Yikes. A Shaq sleeper-hold? That is no joke.
During an interview on The Dan Patrick Show in June 2012, Steve Kerr told a very interesting story about an altercation he once had with former Bulls teammate, Michael Jordan.
"I disagreed with him one time … He punched me in the face. It was one of the best things that ever happened for me. I needed to stand up and go back at him. I think I earned some respect. But, we have a great relationship ever since. You gotta prove it and then once you prove it, you're fine."
Translation? "Michael Jordan punched me in the face once…and it was awesome!" Which actually sounds about right. Haven't we all been punched in the face by worse people?
In his book Journeyman: The Many Triumphs (And Even More Defeats) of a Guy Who's Seen Just About Everything in the Game of Hockey, retired NHL journeyman, Sean Pronger, shared the hilarious details of his biggest career FAIL.
The short version is that during his time with the Rangers, Pronger did more drinking than he did playing, and showed up to a lot of practices hungover as hell. But there's at least one night of boozing he'd really like to take back.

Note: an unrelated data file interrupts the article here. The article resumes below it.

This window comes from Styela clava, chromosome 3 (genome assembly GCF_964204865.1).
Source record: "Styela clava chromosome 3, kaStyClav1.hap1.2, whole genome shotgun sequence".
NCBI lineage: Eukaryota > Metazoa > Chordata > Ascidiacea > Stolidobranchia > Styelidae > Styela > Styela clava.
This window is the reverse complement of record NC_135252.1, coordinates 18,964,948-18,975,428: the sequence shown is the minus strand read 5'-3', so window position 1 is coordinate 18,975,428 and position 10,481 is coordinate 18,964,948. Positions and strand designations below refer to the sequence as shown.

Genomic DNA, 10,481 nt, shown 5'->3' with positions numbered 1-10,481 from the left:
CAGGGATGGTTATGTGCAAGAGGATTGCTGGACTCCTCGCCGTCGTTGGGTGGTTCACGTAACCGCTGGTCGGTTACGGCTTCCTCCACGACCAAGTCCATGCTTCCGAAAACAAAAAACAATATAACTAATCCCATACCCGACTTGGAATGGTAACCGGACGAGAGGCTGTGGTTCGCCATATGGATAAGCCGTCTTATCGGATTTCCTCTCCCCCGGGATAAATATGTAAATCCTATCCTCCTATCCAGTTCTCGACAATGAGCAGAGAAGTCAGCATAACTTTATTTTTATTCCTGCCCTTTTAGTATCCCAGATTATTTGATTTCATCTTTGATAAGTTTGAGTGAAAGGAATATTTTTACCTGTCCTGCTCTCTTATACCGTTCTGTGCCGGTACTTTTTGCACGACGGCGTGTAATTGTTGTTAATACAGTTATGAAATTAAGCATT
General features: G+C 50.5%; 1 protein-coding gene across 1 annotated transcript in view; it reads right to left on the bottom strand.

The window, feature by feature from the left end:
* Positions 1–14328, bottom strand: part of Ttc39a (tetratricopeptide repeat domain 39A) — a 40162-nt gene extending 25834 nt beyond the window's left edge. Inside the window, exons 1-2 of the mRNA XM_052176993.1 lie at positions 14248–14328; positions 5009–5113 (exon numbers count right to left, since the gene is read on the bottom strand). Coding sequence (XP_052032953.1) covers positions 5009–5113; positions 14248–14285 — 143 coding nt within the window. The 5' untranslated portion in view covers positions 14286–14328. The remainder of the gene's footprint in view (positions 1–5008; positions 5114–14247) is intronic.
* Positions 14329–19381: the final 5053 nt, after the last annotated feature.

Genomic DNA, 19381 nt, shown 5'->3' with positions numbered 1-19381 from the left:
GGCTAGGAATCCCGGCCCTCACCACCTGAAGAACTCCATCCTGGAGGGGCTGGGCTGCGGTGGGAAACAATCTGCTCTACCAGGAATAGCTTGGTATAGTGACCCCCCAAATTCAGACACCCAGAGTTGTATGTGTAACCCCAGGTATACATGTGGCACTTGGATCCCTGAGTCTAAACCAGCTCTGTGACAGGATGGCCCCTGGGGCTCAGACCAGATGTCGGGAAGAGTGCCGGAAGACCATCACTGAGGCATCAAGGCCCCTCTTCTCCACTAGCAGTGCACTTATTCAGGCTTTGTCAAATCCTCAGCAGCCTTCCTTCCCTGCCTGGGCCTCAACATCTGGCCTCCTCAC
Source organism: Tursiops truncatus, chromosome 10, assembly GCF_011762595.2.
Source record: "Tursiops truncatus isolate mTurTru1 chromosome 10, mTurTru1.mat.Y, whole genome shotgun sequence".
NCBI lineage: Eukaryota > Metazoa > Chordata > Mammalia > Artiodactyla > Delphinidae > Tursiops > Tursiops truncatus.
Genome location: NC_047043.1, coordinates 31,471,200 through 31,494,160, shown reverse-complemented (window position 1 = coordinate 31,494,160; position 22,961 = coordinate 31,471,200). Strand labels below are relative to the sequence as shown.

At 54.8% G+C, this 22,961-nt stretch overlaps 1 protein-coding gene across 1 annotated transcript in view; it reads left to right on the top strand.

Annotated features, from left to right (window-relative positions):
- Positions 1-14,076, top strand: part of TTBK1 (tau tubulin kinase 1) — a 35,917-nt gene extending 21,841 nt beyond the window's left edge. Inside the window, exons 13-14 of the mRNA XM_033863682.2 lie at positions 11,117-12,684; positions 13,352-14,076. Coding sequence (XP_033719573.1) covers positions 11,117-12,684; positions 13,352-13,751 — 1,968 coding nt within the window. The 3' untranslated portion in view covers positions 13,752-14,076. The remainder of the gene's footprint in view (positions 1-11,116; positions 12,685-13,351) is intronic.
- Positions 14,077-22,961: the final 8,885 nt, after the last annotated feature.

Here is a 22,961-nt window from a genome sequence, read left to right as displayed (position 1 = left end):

After pouring himself into bed around 5 a.m., Pronger dragged himself into practice two hours later. His plans to phone it in were immediately foiled when he learned the absence of a sick teammate meant he would be on a line with Wayne Gretzky.
Gretzky, as only The Great One could, proceeded to spend the next few hours completely screwing with Pronger's head, and still came away looking like the coolest person on Earth. Classic Gretzky.
That was the short version. The long version can be found on Deadspin and is absolutely worth a read.
In May 2009, the Knicks' Metta World Peace, who was then the Rockets' Ron Artest, was ejected for retaliating against future teammate, Kobe Bryant, during a playoff game against the Lakers. Although, he saw things a bit differently.